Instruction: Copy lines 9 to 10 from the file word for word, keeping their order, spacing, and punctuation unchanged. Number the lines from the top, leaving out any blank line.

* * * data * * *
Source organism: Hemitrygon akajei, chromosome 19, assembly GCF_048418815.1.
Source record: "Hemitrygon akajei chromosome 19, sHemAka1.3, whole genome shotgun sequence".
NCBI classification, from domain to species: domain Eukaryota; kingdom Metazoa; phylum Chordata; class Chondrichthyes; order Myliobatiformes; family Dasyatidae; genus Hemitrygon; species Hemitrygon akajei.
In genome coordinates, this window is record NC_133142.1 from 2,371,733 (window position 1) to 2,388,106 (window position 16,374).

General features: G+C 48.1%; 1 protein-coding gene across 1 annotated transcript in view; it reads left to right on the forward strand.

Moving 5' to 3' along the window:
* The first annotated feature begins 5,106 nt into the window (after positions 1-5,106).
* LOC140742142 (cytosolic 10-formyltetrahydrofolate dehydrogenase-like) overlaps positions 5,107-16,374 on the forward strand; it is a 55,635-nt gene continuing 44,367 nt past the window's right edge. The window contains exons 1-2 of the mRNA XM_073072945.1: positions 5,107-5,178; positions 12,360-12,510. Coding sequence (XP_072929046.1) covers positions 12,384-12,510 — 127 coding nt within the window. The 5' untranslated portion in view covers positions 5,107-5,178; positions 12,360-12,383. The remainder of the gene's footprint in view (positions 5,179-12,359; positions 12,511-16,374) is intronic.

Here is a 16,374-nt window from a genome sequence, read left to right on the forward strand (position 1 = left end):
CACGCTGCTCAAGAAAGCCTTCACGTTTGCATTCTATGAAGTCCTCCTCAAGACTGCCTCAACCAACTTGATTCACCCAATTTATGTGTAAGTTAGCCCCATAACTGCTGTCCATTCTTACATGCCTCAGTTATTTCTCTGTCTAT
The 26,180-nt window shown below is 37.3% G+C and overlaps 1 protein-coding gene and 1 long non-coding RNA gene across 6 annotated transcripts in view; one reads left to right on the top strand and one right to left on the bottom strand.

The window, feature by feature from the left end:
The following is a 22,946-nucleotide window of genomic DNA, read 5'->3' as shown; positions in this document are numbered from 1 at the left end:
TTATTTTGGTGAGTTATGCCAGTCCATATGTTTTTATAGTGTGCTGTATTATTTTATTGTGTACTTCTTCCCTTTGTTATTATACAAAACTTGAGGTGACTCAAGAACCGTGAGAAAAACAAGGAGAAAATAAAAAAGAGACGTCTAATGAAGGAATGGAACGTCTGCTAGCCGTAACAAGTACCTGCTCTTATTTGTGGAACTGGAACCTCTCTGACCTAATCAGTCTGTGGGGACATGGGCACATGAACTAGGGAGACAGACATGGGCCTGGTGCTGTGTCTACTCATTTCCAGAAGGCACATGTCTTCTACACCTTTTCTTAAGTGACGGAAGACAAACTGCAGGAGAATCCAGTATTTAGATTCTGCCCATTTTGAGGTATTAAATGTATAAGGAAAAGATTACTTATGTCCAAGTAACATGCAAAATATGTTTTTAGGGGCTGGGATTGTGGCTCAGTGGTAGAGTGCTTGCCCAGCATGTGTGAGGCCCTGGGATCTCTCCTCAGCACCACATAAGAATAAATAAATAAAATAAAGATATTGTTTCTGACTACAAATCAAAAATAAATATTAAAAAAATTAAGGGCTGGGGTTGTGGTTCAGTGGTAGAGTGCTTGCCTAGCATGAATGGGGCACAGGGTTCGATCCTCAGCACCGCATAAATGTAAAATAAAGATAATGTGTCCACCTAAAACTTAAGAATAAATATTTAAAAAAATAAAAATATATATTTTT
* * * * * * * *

Here is a 16,374-nt window from a genome sequence, read left to right on the forward strand (position 1 = left end):
CACGCTGCTCAAGAAAGCCTTCACGTTTGCATTCTATGAAGTCCTCCTCAAGACTGCCTCAACCAACTTGATTCACCCAATTTATGTGTAAGTTAGCCCCATAACTGCTGTCCATTCTTACATGCCTCAGTTATTTCTCTGTCTAT